If taken long term, one can get addicted to the sleeping pills, i.e. be unable to sleep without them.
Q: How do sleeping pills work? Is it true that even though you fall asleep by taking the pills, you are not actually going through all the 'normal' cycles of sleep when you do so? e.g. Stage 1, Stage 2, REM sleep, etc.
What are the consequences of taking sleeping pills over a long period of time (i.e. months)?
A: Sleeping pills artificially reduce alertness biochemically, and the commonly prescribed ones do interfere with the normal cycles of sleep. This group of drugs known as the benzodiazepines actually suppress deep sleep.
If taken long term, one can get addicted to them, i.e. be unable to sleep without sleeping pills.
Over time, one also can develop what is known as "tolerance", which means that the body gets accustomed to the sleeping medication, and increasingly higher doses of the same drug are needed to achieve the same effect.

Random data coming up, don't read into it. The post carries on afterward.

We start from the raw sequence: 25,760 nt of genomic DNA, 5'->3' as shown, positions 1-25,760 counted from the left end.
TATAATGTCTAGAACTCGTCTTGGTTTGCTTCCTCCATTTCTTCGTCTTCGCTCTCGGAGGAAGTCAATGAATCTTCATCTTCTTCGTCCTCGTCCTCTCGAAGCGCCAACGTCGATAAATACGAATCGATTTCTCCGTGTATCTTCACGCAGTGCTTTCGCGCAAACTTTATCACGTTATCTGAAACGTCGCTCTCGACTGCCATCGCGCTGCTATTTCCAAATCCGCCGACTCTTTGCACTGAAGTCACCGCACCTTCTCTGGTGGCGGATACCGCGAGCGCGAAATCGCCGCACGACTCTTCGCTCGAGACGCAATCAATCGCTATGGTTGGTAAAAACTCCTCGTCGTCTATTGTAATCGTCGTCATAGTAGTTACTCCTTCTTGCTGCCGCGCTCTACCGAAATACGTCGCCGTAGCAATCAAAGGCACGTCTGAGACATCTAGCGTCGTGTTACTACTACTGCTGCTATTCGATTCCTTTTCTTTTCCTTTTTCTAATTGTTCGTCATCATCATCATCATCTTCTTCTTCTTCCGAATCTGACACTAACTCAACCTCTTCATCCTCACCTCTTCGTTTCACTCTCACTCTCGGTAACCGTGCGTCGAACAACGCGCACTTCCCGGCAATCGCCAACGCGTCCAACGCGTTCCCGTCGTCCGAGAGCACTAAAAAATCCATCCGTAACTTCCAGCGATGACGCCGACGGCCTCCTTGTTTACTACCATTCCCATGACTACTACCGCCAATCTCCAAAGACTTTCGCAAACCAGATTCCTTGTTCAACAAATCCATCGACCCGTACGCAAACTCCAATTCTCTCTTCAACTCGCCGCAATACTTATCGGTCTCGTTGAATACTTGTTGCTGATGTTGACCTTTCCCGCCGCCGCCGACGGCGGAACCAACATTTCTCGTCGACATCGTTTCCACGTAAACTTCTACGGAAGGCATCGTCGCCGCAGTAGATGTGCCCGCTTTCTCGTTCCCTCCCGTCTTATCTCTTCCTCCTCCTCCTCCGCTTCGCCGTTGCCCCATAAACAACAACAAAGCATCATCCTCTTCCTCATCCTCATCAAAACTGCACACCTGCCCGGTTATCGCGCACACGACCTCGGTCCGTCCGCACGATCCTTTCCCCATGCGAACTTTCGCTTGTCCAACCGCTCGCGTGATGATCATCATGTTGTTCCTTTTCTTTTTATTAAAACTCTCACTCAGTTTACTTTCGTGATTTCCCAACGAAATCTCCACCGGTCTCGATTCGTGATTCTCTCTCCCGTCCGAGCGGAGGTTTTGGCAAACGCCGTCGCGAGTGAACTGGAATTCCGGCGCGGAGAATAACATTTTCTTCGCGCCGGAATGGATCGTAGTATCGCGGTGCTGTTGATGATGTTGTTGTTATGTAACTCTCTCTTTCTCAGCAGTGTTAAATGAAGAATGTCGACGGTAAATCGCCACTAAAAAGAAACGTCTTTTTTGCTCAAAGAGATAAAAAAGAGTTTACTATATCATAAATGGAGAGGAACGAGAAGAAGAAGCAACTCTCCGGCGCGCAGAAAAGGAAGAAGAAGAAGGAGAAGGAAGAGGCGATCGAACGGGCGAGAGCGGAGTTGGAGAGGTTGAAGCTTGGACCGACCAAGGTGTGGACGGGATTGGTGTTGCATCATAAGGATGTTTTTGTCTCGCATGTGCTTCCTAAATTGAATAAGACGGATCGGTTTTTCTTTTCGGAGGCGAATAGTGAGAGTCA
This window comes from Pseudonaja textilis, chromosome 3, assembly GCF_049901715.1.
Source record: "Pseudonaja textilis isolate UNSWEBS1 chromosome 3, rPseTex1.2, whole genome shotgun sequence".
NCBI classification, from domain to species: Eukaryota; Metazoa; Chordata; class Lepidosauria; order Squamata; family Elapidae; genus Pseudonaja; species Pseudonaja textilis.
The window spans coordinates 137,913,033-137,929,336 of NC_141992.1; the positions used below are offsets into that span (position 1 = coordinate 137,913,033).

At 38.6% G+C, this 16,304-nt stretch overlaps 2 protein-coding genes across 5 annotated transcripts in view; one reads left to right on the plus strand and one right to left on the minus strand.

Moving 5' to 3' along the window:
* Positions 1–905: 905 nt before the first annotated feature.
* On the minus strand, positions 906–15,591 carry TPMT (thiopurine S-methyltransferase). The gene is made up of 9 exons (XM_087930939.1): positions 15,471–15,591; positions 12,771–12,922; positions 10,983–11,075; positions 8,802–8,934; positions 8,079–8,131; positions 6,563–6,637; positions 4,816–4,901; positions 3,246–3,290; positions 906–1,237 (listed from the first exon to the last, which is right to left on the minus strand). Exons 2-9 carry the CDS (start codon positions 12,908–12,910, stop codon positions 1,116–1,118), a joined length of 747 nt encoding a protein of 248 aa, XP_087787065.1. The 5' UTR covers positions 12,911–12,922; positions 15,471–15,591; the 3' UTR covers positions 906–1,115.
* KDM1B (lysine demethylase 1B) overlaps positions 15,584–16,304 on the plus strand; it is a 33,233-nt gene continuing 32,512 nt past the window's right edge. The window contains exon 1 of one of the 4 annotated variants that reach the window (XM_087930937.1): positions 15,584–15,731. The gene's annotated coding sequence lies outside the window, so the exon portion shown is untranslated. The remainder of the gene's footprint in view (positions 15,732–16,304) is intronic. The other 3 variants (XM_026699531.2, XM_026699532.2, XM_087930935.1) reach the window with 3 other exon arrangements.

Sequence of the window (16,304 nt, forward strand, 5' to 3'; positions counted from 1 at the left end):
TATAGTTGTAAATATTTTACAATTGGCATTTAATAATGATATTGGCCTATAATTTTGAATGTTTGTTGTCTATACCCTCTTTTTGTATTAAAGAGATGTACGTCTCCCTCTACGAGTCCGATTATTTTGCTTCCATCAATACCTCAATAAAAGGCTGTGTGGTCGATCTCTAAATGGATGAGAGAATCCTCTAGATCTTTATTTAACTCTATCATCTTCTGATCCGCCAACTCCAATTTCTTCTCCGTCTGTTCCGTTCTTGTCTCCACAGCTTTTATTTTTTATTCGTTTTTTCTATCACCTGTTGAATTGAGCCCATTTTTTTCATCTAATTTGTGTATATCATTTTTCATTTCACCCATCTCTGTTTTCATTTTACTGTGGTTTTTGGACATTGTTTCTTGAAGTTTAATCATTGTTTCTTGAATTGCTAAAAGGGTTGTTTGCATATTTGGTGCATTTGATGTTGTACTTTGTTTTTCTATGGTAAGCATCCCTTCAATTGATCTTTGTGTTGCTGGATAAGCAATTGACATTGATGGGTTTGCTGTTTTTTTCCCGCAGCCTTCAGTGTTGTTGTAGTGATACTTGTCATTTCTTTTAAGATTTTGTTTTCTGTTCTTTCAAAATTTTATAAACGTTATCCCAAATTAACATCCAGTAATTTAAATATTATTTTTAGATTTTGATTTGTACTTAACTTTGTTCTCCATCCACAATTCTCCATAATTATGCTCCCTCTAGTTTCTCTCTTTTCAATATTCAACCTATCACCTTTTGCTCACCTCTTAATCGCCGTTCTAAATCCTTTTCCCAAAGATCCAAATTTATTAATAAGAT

This leads to a vicious spiral of drug dependence with ever decreasing effectiveness.
For these reasons (besides many other serious potential complications which are associated with sleeping pill abuse), sleeping pills are not recommended routinely for long periods of time, and must be strictly supervised and prescribed by a physician.
The above information was provided by Dr Lim Li Ling, President of Singapore Sleep Society and Medical Director of the Singapore Neurology & Sleep Centre.
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